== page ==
Well, I have even tried to use constant variable inside my service function getDateOfWeekDay(int weekId, int year, int weekDay) with year=2010, weekId=37, weekDay=5 (thursday), but the result is still the date of current week's thursday. –  Mellon Oct 16 '10 at 14:37
    
putting your code in another class shouldn't really change anything, but I tested it anyway. I don't think anyone else can reproduce your error. Can you repaste ALL of your code above, from both classes? –  robert_x44 Oct 16 '10 at 14:52

4 Answers 4

Yes, JodaTime is wonderful, but I'll bet you'd rather know what's wrong with your stuff.

Adding another JAR dependency might be a problem for a mobile device.

That method isn't good, IMO. The name is a misnomer, and it's doing too many things. You're creating a String, not a Date, and you're printing to a log. I'd recommend returning a Date and let clients worry about whether they want to turn it into a String. Logging is a cross-cutting concern.

Here's a class (and a JUnit test) that works. See what's different:

package util;

import java.util.Calendar;
import java.util.Date;

public class DateUtils
{
    public static Date getDateOfWeekDay(int weekId, int year, int weekDay)
    {
        Calendar cal = Calendar.getInstance();
        cal.set(Calendar.YEAR, year);
        cal.set(Calendar.WEEK_OF_YEAR, weekId);
        cal.set(Calendar.DAY_OF_WEEK, weekDay);
        cal.set(Calendar.HOUR, 0);
        cal.set(Calendar.MINUTE, 0);
        cal.set(Calendar.SECOND, 0);
        cal.set(Calendar.MILLISECOND, 0);

        return cal.getTime();
    }

}

JUnit test:

package util;

import org.junit.Assert;
import org.junit.Test;

import java.text.DateFormat;
import java.text.ParseException;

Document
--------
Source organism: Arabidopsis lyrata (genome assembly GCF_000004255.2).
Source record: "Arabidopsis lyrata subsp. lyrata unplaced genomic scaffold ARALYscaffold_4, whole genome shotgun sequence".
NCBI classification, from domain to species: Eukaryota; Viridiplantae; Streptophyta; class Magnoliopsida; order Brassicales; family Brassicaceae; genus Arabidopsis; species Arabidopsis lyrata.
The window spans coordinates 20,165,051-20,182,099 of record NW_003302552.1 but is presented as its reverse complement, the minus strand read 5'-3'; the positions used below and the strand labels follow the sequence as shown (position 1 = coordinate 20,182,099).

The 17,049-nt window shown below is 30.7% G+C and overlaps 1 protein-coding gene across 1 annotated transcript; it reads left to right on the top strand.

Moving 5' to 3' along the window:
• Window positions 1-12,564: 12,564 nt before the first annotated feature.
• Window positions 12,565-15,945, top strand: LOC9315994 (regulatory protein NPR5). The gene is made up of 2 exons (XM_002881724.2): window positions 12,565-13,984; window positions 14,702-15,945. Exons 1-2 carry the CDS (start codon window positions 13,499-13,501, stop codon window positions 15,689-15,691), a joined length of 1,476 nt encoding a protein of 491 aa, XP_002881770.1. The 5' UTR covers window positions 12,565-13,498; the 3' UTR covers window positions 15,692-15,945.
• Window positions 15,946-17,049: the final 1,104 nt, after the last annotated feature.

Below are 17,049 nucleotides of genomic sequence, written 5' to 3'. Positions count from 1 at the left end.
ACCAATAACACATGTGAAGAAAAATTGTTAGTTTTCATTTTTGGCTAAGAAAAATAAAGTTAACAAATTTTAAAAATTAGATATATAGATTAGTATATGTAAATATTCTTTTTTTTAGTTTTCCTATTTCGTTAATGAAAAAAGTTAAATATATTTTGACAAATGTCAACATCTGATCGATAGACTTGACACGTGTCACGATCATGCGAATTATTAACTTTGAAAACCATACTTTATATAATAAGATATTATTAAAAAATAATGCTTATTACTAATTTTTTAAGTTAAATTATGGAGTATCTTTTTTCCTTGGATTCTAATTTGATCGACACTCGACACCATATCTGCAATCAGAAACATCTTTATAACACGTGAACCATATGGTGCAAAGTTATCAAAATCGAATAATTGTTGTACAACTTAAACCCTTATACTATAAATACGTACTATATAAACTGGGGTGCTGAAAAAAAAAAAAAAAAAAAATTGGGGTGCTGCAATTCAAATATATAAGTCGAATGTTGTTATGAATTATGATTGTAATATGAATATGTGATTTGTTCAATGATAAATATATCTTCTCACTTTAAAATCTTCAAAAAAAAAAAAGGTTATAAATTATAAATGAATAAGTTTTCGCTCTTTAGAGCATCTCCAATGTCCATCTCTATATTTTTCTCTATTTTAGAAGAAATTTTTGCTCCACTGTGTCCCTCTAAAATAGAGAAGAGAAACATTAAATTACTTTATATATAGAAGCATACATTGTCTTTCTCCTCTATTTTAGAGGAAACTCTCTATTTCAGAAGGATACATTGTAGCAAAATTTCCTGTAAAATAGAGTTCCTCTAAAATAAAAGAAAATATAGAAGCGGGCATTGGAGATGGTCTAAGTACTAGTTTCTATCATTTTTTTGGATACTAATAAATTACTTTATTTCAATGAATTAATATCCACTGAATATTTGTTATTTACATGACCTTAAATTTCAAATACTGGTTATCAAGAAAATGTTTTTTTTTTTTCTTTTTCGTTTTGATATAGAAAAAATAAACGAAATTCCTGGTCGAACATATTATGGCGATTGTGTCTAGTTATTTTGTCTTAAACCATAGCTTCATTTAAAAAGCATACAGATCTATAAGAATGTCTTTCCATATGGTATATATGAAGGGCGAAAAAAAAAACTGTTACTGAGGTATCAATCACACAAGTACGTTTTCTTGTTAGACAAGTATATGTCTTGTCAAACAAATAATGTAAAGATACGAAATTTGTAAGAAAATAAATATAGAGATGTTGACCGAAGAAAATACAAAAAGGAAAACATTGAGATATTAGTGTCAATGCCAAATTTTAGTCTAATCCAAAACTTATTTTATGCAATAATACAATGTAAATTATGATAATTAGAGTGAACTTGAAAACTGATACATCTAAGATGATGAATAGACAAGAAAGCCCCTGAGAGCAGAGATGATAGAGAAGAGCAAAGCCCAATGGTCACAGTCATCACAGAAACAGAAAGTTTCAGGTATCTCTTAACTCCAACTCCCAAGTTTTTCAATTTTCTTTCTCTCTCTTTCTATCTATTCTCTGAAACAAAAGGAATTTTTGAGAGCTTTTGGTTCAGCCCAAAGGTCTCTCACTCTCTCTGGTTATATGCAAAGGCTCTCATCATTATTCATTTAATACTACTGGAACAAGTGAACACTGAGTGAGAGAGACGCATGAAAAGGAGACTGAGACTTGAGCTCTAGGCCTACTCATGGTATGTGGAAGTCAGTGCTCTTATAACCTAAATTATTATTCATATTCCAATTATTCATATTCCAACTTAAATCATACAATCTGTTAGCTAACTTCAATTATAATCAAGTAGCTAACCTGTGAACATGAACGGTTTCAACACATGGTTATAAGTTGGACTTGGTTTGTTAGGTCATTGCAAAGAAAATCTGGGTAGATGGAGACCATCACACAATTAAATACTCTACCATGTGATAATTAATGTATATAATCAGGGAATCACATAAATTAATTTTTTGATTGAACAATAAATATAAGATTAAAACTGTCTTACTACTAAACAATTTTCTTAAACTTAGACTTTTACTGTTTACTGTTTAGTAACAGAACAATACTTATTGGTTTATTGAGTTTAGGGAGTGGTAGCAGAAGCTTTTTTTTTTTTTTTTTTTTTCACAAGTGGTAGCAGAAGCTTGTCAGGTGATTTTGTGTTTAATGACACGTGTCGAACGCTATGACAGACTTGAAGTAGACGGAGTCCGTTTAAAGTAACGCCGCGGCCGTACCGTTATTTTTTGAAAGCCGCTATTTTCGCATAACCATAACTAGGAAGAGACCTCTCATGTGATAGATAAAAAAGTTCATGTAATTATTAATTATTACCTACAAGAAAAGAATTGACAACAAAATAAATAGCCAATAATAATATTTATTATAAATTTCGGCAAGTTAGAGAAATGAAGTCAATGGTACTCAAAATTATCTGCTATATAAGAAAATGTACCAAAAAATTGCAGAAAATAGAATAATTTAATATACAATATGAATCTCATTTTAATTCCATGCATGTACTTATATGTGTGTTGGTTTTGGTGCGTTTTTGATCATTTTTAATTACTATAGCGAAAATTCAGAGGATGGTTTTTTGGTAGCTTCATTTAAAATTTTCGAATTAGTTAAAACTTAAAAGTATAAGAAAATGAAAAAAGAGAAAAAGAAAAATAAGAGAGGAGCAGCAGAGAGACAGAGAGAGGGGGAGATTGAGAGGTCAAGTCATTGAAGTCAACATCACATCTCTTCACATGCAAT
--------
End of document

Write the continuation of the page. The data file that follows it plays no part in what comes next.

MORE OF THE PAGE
import java.text.SimpleDateFormat;
import java.util.Calendar;
import java.util.Date;

/**
 * DateUtilsTest
 * User: Michael
 * Date: 10/16/10
 * Time: 10:40 AM
 */
public class DateUtilsTest
{
    public static final DateFormat DEFAULT_FORMAT = new SimpleDateFormat("dd/MM/yyyy");

    @Test
    public void testNewYearsDayLastYear() throws ParseException
    {
        Date expected = DEFAULT_FORMAT.parse("1/1/2009");
        Date actual = DateUtils.getDateOfWeekDay(1, 2009, Calendar.THURSDAY);

        Assert.assertEquals(expected, actual);
    }

    @Test
    public void testTaxDay() throws ParseException
    {
        Date expected = DEFAULT_FORMAT.parse("15/4/2010");
        Date actual = DateUtils.getDateOfWeekDay(16, 2010, Calendar.THURSDAY);

        Assert.assertEquals(expected, actual);
    }

    @Test
    public void testGetDateOfWeekDay() throws ParseException
    {
        Date expected = DEFAULT_FORMAT.parse("16/10/2010");
        Calendar calendar = Calendar.getInstance();
        calendar.setTime(expected);
        int week = calendar.get(Calendar.WEEK_OF_YEAR);
        int year = calendar.get(Calendar.YEAR);